Father


It’s a lonely Friday,
and I’m accompanied only by the buzzing silence of an empty home.
Outside, the sun thaws away at the frozen ground.
I'm restless.
Winter dies around me, and
I know I said I’d call.

I look to the tilted mantle and find your youth captured in a monochrome photograph.
I only ever see you in ink now,
as I carefully examine your paper face.
Your skin is yet freckled by time, a smooth canvas of camera flash paleness.
From timid eyes and the sharp curves of strong cheekbones, your long nose completes you in
a structure of tight-lipped seriousness.
A boy rushed into a man’s uniform,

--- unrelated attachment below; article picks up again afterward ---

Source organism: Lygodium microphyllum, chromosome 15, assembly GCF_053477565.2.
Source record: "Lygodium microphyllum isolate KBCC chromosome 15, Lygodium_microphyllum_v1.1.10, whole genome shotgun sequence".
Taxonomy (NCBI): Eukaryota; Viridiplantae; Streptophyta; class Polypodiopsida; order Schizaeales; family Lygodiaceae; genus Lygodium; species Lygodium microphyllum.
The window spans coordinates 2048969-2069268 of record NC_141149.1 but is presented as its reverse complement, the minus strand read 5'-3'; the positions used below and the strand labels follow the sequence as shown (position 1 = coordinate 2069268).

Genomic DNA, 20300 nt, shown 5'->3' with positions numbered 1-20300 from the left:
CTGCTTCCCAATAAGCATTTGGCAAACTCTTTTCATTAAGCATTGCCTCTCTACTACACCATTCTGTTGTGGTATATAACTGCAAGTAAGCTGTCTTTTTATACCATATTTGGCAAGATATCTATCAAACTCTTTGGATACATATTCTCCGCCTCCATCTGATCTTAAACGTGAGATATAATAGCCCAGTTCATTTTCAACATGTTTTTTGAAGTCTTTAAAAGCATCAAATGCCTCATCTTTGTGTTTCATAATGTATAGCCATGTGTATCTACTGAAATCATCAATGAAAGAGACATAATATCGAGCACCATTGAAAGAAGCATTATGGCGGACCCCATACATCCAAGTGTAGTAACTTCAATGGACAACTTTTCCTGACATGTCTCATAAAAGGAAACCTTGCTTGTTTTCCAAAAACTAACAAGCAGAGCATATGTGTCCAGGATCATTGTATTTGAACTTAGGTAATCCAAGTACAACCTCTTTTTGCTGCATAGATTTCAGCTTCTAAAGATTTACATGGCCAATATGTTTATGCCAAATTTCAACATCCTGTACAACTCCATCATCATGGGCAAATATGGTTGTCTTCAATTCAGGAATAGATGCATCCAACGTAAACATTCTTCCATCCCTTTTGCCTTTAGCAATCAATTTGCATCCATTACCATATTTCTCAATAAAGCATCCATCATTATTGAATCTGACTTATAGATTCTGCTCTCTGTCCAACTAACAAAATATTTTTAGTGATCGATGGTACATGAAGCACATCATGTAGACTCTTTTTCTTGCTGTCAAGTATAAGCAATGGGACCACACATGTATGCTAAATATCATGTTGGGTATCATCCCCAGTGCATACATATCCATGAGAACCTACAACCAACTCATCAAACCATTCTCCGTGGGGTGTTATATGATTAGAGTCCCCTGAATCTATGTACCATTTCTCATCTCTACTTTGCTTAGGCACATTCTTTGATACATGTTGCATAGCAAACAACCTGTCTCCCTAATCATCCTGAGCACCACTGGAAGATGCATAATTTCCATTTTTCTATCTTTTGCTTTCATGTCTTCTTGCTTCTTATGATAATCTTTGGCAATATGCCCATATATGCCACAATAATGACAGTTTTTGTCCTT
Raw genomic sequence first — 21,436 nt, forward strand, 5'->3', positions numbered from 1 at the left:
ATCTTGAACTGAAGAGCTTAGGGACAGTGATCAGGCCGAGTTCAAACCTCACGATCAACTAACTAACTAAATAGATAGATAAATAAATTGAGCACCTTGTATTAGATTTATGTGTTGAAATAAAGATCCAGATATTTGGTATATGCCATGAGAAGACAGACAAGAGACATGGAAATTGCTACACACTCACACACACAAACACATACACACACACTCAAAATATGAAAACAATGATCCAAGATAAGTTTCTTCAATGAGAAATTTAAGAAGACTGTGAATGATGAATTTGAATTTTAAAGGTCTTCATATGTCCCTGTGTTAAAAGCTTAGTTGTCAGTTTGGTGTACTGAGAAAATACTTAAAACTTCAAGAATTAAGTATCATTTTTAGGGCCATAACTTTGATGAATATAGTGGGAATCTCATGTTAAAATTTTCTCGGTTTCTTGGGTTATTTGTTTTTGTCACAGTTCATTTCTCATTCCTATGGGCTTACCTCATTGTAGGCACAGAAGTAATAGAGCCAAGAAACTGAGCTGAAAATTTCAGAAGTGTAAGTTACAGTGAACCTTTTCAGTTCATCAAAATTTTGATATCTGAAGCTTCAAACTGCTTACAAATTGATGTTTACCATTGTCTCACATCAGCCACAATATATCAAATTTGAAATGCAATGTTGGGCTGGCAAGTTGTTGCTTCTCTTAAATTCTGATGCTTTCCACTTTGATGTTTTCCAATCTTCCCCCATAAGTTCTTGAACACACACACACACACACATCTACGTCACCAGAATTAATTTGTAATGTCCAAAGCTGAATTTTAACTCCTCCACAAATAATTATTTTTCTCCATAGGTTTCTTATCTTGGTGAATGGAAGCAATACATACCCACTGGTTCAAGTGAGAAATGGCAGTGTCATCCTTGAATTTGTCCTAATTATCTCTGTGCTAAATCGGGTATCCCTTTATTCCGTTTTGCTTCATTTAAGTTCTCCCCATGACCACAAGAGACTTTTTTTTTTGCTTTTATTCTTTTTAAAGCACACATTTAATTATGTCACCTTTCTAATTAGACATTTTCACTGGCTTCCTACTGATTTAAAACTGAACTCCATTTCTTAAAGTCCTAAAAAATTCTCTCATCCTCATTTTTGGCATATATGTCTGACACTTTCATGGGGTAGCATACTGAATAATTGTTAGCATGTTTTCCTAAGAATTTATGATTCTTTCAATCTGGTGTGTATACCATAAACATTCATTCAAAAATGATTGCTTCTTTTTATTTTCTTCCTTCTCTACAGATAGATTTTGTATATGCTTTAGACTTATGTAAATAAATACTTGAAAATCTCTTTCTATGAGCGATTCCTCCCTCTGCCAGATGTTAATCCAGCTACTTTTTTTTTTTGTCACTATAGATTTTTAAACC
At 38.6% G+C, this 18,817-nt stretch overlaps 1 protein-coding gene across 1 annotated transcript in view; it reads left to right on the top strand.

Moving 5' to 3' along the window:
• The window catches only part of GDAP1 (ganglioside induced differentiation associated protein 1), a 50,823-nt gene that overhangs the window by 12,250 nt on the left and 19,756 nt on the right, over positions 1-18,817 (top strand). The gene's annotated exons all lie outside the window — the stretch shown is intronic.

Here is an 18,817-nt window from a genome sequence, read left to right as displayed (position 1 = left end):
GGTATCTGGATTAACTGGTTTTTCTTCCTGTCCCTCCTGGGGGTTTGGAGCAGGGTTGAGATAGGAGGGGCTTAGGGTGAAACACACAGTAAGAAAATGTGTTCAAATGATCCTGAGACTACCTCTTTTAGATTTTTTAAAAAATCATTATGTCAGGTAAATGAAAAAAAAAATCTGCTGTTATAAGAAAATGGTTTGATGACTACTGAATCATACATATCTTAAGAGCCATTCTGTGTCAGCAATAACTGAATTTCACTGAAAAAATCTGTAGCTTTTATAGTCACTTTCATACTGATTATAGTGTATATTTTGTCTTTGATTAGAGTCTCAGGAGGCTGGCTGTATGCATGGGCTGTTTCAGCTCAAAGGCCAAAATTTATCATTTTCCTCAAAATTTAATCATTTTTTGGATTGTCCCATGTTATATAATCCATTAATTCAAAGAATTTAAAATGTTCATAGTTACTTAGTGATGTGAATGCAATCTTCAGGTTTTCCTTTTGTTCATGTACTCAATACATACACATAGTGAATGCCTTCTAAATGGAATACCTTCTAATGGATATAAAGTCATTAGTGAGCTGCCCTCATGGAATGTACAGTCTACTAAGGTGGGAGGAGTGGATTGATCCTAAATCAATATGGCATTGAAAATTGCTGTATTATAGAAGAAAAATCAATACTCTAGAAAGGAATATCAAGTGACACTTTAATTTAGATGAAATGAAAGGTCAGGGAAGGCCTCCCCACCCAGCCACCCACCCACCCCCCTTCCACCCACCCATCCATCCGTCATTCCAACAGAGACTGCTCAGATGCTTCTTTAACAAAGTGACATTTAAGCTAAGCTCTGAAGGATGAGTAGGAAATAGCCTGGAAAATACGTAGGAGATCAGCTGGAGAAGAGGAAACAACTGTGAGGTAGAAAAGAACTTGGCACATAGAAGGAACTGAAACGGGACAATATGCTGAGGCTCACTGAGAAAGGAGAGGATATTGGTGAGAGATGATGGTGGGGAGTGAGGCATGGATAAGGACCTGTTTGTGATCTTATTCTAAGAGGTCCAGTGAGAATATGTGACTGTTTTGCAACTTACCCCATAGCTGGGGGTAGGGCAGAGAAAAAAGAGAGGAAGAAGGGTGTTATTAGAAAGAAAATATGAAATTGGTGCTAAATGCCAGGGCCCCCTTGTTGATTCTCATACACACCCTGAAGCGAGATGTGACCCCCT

whose tie chokes him with obligation, and military hat burdens him with pride.

Yet, fleshy cheeks and rounded chin mold a different person.
Your arched brow suggests a boyish charm.
Flickers of mischief dare to peel back this forced facade.
Hazel eyes dip into pensive pupils
that devour.

By the kitchen window,
my fingers move across the number pad of the home phone.
The sun moves in behind me.
First, a long unfamiliar number,
Then the soft crackle of your voice.
A stream of broken words seep through the phone.
Yours crippled by age; mine, by language;
but this time, I’m unbothered.
There's no worries of what to say or how to say it.
Moments of silence come and go,
but we rest in them together.

I understand that the many miles between us are unforgiving,
that I exist an hour ahead of you for half the year,
and that seeing you again will never be definite.
But, today, even that is enough.

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